The cycle began with this capital T trauma which then forced Speace into a decades-long tailspin of self-preservation and over achievement, a familiar armor to anyone who has experienced a similar trauma. In 2013, she found sobriety and says that decision led “something to shift.” Not long after entering recovery, Speace met her husband, with whom she had a child, her first, in 2018. Things had moved in a positive direction for Speace, but she still struggled with unresolved trauma, which was compounded by both postpartum depression and the death of her father. Her father’s death, especially, brought back painful memories, many of which form the foundation of Tucson. Space wrote a lot about her father and his passing in her previous album, There Used To Be Horses Here (2021), which set the stage for Tucson in ways she wasn’t yet aware of while writing Horses.
Writing, recording and now releasing Tucson is a mask and armor removal for Speace, who never shies away from the raw vulnerability of the wrenching opening song, “Cottonwood.” “If You Fall” is a promise to stand firm with other trauma survivors, inspired by a particularly meaningful friendship Speace experienced at Cottonwood. “Little Red,” with its plaintive acoustic guitar and a particularly aching vocal from Speace, uses the story of “Little Red Riding Hood” as an allegory for living as a woman in a predatory world. “Why I Wake Early” takes its name from a Mary Oliver poem and was written in the wake of the late poet’s death. And on closer, Bruce Springsteen’s “My Father’s House,” Speace recalls her own childhood through Springsteen’s words, for a cover that expertly laments the specific, disorienting pain of losing a parent.
In addition to supporting Tucson, Speace— ever honing her craft—is currently working to earn an MFA in poetry. Writing is a sacred, healing act for Speace, and it’s safe to say that Tucson is the kind of record that will offer a healing space for listeners, too. At the end of the day, Speace just wants her listeners to find peace and connection in her music.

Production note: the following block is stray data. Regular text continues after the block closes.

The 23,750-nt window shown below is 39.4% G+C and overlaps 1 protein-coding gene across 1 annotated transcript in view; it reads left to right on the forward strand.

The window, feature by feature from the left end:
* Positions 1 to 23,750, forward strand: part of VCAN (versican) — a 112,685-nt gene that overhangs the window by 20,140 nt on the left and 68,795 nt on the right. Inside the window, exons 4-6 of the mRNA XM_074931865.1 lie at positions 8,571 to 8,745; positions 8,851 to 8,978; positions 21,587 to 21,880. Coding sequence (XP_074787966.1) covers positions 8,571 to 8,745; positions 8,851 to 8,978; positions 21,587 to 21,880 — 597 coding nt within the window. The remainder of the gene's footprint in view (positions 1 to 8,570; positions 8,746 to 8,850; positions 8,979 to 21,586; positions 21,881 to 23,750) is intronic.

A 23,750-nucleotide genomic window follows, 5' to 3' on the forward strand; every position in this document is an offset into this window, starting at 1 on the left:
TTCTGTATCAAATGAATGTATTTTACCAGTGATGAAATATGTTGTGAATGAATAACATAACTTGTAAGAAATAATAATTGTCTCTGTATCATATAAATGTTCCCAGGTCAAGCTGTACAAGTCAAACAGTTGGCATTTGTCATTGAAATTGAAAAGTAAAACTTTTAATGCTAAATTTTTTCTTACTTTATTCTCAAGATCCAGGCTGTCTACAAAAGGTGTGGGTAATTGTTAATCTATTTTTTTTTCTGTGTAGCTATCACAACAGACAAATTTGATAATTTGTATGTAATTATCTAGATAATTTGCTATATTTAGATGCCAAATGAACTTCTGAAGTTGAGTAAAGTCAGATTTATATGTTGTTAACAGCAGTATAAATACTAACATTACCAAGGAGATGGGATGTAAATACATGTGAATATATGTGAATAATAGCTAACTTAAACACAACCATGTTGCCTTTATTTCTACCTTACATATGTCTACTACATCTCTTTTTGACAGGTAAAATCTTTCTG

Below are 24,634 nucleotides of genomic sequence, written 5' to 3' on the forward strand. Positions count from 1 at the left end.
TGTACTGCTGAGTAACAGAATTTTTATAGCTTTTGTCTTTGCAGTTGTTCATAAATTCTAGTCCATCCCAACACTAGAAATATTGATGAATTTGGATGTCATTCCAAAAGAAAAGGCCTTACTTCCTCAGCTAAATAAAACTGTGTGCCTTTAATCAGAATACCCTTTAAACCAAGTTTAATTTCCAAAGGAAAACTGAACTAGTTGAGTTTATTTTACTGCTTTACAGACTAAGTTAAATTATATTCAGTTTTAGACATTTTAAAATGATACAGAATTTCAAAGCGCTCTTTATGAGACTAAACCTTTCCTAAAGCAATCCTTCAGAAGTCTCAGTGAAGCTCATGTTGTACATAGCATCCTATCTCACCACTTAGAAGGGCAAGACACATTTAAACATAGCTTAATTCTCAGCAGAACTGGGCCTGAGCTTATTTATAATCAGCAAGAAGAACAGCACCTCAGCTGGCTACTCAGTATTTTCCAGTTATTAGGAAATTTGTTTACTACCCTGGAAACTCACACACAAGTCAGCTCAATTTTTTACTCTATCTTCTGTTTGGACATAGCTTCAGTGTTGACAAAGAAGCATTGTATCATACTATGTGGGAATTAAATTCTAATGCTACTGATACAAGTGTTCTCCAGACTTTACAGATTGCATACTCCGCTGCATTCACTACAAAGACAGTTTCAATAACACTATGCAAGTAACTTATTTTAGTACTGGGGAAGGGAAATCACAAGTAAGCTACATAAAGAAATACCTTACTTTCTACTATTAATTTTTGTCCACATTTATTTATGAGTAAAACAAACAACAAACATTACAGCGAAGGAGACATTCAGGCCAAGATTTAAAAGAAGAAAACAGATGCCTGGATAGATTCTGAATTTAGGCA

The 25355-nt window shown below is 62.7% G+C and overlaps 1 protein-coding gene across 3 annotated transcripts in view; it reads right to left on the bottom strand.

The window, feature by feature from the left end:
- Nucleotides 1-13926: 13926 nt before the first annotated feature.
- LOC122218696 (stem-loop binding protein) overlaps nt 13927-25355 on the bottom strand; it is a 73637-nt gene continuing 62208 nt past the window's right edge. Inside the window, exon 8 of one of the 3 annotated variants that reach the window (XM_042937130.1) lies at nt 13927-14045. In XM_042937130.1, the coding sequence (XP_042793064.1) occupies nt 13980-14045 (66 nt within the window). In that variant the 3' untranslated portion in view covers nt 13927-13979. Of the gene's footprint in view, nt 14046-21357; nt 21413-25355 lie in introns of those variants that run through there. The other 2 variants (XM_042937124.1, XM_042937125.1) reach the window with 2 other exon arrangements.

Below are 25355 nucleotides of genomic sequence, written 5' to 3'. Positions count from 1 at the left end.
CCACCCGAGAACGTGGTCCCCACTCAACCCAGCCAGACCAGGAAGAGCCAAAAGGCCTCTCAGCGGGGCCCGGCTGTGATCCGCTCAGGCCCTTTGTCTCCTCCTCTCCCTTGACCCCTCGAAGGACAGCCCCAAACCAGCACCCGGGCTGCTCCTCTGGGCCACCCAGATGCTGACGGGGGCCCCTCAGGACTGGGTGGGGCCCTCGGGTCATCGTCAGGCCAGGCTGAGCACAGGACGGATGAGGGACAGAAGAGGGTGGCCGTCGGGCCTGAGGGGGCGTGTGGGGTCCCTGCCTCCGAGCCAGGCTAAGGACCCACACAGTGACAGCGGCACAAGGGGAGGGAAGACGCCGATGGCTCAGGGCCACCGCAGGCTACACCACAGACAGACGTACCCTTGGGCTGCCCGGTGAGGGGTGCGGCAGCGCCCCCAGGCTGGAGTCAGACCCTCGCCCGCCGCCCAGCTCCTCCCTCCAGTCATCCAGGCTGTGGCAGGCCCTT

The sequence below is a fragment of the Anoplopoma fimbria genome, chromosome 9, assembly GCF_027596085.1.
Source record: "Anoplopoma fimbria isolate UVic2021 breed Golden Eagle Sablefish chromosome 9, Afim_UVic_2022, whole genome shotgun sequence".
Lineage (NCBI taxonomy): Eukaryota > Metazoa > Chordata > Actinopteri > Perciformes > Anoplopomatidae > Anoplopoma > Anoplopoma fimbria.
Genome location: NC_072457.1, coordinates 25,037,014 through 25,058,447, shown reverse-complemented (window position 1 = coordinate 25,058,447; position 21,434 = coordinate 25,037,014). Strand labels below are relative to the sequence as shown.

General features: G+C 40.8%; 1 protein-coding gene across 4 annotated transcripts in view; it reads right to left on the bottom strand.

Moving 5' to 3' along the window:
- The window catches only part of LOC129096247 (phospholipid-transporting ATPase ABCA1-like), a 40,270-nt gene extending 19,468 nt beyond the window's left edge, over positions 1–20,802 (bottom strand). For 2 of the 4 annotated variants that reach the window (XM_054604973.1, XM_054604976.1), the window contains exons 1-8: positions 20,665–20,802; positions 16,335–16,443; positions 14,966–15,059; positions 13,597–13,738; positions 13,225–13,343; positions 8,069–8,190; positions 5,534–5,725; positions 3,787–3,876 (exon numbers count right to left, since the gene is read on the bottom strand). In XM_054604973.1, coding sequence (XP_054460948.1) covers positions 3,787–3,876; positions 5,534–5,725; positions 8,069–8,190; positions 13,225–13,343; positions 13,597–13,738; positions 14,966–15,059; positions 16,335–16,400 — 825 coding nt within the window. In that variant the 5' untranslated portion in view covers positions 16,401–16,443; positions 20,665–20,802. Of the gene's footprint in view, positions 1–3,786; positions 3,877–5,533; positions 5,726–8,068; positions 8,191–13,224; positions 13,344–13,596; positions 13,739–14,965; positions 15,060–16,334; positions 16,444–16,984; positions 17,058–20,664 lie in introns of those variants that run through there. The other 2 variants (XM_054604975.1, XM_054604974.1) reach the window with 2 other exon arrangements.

“To stand in my truth and talk about it, finally — it’s not like, ‘Yeah, this happened, I’m fine,’” she says. “I still don't know what to make of this and it still affects me. But I'm working through it, and I'm able to look at it. So, I realized there’s power in speaking the truth. And if I can talk about it—and it’s scary—maybe it will give someone else hope, too.”
About Amy Speace: Amy Speace is an award-winning, critically acclaimed singer-songwriter living in Nashville, TN. Since releasing her debut album Fable in 2002, Speace has been a mainstay in Americana and roots music, earning fans in living legends like Judy Collins, notching award wins (most recently, a 2020 Americana Music Award for the title track of 2019’s Me And The Ghost Of Charlemagne) and building deeply felt, artfully constructed catalog comprising 10 studio albums. Speace’s 10th and latest album, Tucson, follows her much-lauded 2021 release There Used To Be Horses Here, an album that grappled with the loss of Speace’s father while also celebrating the first birthday of her son. On Tucson, Speace dives into similarly emotional territory, this time opening up about the trauma she experienced as a survivor of college date rape and her subsequent winding journey to finding peace and healing. Speace recorded Tucson with longtime collaborators The Orphan Brigade (Neilson Hubbard, Ben Glover, Joshua Britt). In addition to her work as a musician, Speace is currently earning an MFA in poetry and works frequently with Songwriting With Soldiers.
If You Fall
Blues For Joy
Why I Wake Early
My Father’s House